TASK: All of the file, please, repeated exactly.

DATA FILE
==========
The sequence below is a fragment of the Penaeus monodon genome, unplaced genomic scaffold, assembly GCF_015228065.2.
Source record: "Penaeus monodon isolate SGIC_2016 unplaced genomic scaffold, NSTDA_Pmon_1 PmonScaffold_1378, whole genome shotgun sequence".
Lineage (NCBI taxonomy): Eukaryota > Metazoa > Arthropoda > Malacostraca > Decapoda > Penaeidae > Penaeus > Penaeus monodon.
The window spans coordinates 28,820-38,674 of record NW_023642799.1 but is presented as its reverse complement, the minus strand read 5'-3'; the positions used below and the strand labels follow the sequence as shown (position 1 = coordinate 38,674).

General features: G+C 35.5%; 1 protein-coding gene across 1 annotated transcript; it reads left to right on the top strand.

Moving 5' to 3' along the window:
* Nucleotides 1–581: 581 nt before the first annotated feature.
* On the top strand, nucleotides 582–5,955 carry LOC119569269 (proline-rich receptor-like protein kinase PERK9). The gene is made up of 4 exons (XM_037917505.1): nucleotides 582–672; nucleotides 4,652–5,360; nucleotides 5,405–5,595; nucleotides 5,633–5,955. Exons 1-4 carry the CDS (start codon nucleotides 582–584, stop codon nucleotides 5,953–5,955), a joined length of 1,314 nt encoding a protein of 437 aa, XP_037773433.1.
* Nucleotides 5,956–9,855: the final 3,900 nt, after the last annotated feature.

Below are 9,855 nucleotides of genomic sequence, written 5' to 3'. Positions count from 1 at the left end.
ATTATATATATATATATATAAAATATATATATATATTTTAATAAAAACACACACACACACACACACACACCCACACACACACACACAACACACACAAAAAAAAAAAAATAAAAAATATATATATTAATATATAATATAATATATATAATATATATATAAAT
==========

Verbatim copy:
The sequence below is a fragment of the Penaeus monodon genome, unplaced genomic scaffold, assembly GCF_015228065.2.
Source record: "Penaeus monodon isolate SGIC_2016 unplaced genomic scaffold, NSTDA_Pmon_1 PmonScaffold_1378, whole genome shotgun sequence".
Lineage (NCBI taxonomy): Eukaryota > Metazoa > Arthropoda > Malacostraca > Decapoda > Penaeidae > Penaeus > Penaeus monodon.
The window spans coordinates 28,820-38,674 of record NW_023642799.1 but is presented as its reverse complement, the minus strand read 5'-3'; the positions used below and the strand labels follow the sequence as shown (position 1 = coordinate 38,674).

General features: G+C 35.5%; 1 protein-coding gene across 1 annotated transcript; it reads left to right on the top strand.

Moving 5' to 3' along the window:
* Nucleotides 1–581: 581 nt before the first annotated feature.
* On the top strand, nucleotides 582–5,955 carry LOC119569269 (proline-rich receptor-like protein kinase PERK9). The gene is made up of 4 exons (XM_037917505.1): nucleotides 582–672; nucleotides 4,652–5,360; nucleotides 5,405–5,595; nucleotides 5,633–5,955. Exons 1-4 carry the CDS (start codon nucleotides 582–584, stop codon nucleotides 5,953–5,955), a joined length of 1,314 nt encoding a protein of 437 aa, XP_037773433.1.
* Nucleotides 5,956–9,855: the final 3,900 nt, after the last annotated feature.

Below are 9,855 nucleotides of genomic sequence, written 5' to 3'. Positions count from 1 at the left end.
ATTATATATATATATATATAAAATATATATATATATTTTAATAAAAACACACACACACACACACACACACCCACACACACACACACAACACACACAAAAAAAAAAAAATAAAAAATATATATATTAATATATAATATAATATATATAATATATATATAAAT